Vis that definition, you’ll be interested in Steven Mithin’s 1999 book The Prehistory of the Mind, in which he posits that what occurred “overnight” was not the appearance of important new domains of cognition (he identifies “natural history intelligence,” “social intelligence,” and “technical intelligence” and an emerging capacity for language, which emerged more slowly and independently), but rather the acquisition of sufficient “cognitive fluidity” to combine and recombine these domains of intelligence.

    It is easy to think of the Middle/Upper Paleolithic transition as a cultural explosion, or a big bang – the origins of the universe of human culture. Indeed a ‘big bang’ is the shorthand description I will use in this chapter. Yet if we look a little more closely…we see that there is not so much a single big bang as a whole series of cultural sparks that occur at slightly different times in different parts of the world between 60,000 and 30,000 years ago. The colonization of Australia, for instance, seems to reflect a cultural spark which happened between 60,000 and 50,000 years ago, yet at this time all remained relatively quiet elsewhere in the world. In the Near East a cultural spark happened between 50,000 and 45,000 years ago when the Levallois technology was replaced by that of blade cores. The cultural spark in Europe seems not to have been until 40,000 years ago with the appearance of the first objects of art. Indeed, it is perhaps only after 30,000 years ago that we can be confident that the hectic pace of cultural change had begun in earnest throughout the globe.

    (Page 152).

  8. Obviously we may infer from these data that we share a common ancestor with crows that is more recent than our common ancestor with the Quadrumana.

  9. Diffaxial

    When I say “literally overnight” I mean literally overnight. I have no doubt that improvements in brain architecture occurred over a period of millions of years, but I would contend that at a critical point in evolutionary history, when the brains of our forebears became complex enough to be able to integrate information in the way that people need to in their everyday lives, our ancestors acquired an immaterial capacity to form abstract concepts – and in so doing, became true human beings. Thus my account of how human cognition arose is quite literally a Deus ex machina one. It unapologetically invokes what Dawkins and Dennett refer to as a “skyhook” explanation. Sometimes a skyhook is the only thing that will do the job. Nature can’t accomplish everything.

    Professor Alfred Freddoso mounts a vigorous defence of the notion that God creates each individual human soul in his article, Good News, Your Soul Hasn’t Quite Died Yet . Before you reject the notion out of hand, ask yourself this: if you had to choose between (a) accepting a naturalistic account of human origins, but at the cost of denying that human beings have free will; and (b) accepting a supernaturalistic account of the human soul, and in so doing, preserving your freedom, which would you choose?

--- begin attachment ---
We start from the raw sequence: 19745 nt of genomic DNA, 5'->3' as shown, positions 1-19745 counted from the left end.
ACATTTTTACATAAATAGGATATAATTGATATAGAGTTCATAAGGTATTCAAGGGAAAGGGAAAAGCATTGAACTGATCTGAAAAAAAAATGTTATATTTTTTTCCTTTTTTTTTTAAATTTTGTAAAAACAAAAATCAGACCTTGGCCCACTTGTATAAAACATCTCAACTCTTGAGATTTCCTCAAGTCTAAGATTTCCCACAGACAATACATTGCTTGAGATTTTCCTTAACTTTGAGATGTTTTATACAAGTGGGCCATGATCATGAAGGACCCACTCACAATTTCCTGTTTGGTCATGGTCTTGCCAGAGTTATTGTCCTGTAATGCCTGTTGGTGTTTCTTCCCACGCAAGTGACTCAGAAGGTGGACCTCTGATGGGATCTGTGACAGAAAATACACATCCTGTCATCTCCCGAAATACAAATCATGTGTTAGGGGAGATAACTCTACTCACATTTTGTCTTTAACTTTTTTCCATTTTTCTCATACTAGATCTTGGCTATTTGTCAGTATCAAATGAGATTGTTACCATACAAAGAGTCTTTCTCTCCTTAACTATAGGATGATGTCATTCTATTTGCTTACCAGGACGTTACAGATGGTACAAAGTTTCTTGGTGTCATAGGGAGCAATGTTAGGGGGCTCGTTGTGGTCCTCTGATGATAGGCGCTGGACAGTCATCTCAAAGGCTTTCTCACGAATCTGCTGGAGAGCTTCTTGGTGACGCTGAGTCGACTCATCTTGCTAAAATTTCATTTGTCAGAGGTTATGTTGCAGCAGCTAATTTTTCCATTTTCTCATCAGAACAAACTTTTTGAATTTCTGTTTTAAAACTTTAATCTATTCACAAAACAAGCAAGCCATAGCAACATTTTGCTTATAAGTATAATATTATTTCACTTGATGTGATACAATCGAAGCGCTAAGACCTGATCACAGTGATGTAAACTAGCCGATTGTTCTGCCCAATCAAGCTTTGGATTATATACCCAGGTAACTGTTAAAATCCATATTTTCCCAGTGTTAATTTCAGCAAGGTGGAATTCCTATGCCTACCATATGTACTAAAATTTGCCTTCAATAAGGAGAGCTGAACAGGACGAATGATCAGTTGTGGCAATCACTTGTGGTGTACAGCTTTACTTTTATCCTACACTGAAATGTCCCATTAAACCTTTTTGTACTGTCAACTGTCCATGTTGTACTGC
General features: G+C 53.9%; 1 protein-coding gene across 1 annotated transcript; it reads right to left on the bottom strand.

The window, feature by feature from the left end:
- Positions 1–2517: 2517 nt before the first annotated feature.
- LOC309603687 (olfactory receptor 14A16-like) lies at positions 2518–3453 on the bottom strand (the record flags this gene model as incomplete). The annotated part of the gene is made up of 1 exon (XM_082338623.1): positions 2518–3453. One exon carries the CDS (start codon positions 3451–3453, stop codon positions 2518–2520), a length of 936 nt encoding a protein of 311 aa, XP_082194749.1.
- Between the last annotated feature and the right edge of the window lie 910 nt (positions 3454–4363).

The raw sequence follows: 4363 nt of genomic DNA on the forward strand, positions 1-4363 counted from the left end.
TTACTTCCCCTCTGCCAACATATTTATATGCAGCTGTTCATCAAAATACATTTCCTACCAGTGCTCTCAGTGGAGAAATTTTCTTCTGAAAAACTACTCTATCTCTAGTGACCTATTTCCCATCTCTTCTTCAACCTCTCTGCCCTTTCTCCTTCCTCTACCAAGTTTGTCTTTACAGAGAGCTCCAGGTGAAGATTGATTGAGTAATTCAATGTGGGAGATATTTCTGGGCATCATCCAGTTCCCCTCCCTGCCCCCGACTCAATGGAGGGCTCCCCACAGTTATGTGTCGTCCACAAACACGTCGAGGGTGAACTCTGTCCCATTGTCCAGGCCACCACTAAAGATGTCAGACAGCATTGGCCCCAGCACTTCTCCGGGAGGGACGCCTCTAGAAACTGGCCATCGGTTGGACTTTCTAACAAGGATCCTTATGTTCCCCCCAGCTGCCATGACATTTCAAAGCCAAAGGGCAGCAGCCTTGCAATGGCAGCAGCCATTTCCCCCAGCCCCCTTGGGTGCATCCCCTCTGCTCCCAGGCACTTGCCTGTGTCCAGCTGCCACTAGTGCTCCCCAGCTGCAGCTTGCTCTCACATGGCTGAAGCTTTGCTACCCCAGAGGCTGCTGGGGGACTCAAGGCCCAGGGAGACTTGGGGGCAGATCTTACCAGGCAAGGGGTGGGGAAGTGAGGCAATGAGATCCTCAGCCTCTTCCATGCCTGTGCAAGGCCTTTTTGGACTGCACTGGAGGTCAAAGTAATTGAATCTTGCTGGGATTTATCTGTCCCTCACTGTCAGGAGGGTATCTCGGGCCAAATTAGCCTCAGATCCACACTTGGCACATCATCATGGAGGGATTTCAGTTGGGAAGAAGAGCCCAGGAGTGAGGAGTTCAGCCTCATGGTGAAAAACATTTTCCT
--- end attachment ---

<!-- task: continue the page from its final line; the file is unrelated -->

By the way, my Deus ex machina account makes one more testable prediction: no supermen will ever emerge at a future date in human history. The human brain is optimal, in the sense that one aspect of its functioning can be improved only at the expense of another. Although the first human being capable of forming abstract concepts may have had a brain that was in certain respects different from our own, it would not have been inferior to our own (e.g. it may have been somewhat slower at solving logic problems but better at conscious recall of information learned previously).

    In small populations, cultural innovation often tends to be slow. Thus it may take a while to figure out exactly when the capacity for abstract concepts emerged in our ancestors, as they may have sat on their potential for a while, until they multiplied in sufficient numbers for their amazing abilities to take off. (This may explain why the sudden burst of technological innovation in the late Paleolithic, about 50,000 years ago, came long after the emergence of Homo sapiens.) For the moment, the two dates I’m willing to entertain are 600,000 years ago (the date when Homo heidelbergensis emerged – a species believed to have been ancestral to both Neanderthal man and modern human beings) and 200,000 years ago (the date when modern Homo sapiens emerged, if the Neanderthals turn out to have lacked the capacity to form abstract concepts). Currently, I think the former date is more likely.

  10. angryoldfatman

    Crows are pretty clever, and I for one am very impressed by them. I don’t think they belong in our league, though. You might like to have a look at these articles:

    Crows use multitools, but do they plan ahead by Ewen Callaway in New Scientist, 5 August 2009.

    “Cognitive Processes Associated with Sequential Tool Use in New Caledonian Crows” by Joanna H. Wimpenny, Alex A. S. Weir, Lisa Clayton, Christian Rutz, Alex Kacelnik in PLoS One, 4(8): e6471. doi:10.1371/journal.pone.0006471 (August 2009) at http://www.plosone.org/article.....ne.0006471 . An excerpt:

    While the ability of subjects [i.e. crows - V.J.T.] to use three tools in sequence reveals a competence beyond that observed in any other species, our study also emphasises the importance of parsimony in comparative cognitive science: seemingly intelligent behaviour can be achieved without the involvement of high-level mental faculties, and detailed analyses are necessary before accepting claims for complex cognitive abilities.